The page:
The Medill School of Journalism at Northwestern University has a Washington program that serves as a sort of training bureau for young political correspondents.
One of those correspondents, Alex Sherman, filed a story yesterday about young people who support Congressman Ron Paul for the Republican presidential nomination. Sherman writes:
So why is Ron Paul, R-Texas, a hit with young voters?Sherman's report, which also includes a video component that complements his text, quotes one Washington-area college student who compares Dr. Paul to an icon of American cinema:
"That's the question," says 29-year-old Moshe Starkman. He is running for Congress in Maryland as a Republican who espouses Paul’s libertarian values. “It’s striking particularly with kids who historically have no interest in politics. They seem to be invigorated.”
Starkman and 25-year-old Aaron Biterman, who created a Facebook group supporting Paul that now has more than 47,000 members, credit Paul’s ideological consistency and his contrarian political views for his popularity among college-age voters.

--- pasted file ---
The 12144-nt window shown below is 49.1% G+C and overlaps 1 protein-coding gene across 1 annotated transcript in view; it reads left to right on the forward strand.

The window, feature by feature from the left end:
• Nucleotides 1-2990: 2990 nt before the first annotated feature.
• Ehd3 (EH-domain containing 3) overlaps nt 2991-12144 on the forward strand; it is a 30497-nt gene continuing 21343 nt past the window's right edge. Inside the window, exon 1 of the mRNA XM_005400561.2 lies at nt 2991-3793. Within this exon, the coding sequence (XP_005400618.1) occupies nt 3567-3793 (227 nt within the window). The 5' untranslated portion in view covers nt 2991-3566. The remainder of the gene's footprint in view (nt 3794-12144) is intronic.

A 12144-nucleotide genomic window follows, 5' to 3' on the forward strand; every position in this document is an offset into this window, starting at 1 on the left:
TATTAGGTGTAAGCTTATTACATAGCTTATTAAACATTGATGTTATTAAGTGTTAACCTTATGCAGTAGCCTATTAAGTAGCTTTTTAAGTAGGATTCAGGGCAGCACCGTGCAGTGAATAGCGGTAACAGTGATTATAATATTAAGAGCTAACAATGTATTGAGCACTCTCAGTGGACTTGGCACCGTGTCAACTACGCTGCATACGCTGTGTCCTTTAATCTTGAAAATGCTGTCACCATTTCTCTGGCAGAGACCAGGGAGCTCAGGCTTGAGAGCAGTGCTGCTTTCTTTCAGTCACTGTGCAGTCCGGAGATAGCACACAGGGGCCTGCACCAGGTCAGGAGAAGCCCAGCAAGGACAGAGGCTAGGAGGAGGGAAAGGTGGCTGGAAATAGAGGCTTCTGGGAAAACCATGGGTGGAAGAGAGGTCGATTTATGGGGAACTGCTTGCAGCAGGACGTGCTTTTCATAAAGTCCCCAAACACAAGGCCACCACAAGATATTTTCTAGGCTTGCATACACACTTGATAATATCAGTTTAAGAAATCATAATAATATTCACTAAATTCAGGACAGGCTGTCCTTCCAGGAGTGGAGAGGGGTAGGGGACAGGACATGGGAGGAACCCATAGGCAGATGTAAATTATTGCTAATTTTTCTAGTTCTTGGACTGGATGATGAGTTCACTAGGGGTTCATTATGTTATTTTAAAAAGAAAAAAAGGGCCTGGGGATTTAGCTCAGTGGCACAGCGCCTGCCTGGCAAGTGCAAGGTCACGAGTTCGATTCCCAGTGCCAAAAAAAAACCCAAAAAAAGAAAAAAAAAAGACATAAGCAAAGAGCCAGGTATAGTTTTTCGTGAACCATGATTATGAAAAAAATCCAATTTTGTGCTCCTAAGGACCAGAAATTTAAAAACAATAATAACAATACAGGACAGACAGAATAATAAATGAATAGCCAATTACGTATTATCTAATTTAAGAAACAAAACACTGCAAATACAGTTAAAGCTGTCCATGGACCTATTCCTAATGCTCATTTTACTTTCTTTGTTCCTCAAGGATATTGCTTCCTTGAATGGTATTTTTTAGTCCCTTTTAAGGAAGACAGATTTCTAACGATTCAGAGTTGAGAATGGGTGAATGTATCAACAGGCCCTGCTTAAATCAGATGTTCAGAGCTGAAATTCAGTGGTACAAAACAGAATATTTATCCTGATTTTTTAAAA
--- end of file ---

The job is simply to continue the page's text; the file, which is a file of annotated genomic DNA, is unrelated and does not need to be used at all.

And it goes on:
“I think that our generation, the younger generation, is sort of a rebellious group,” Biterman says. “For some, their entire adult lives have consisted of George W. Bush in office. They want something different.”
“All people need to do is hear the message,” says 20-year-old campaign volunteer Jay Bui. “I think there’s going to be a real movement, and this is just the beginning of it.Ron Paul puts the "trans" in transgenerational.
“Ron Paul is the Jimmy Stewart, Mr. Smith, of our generation.”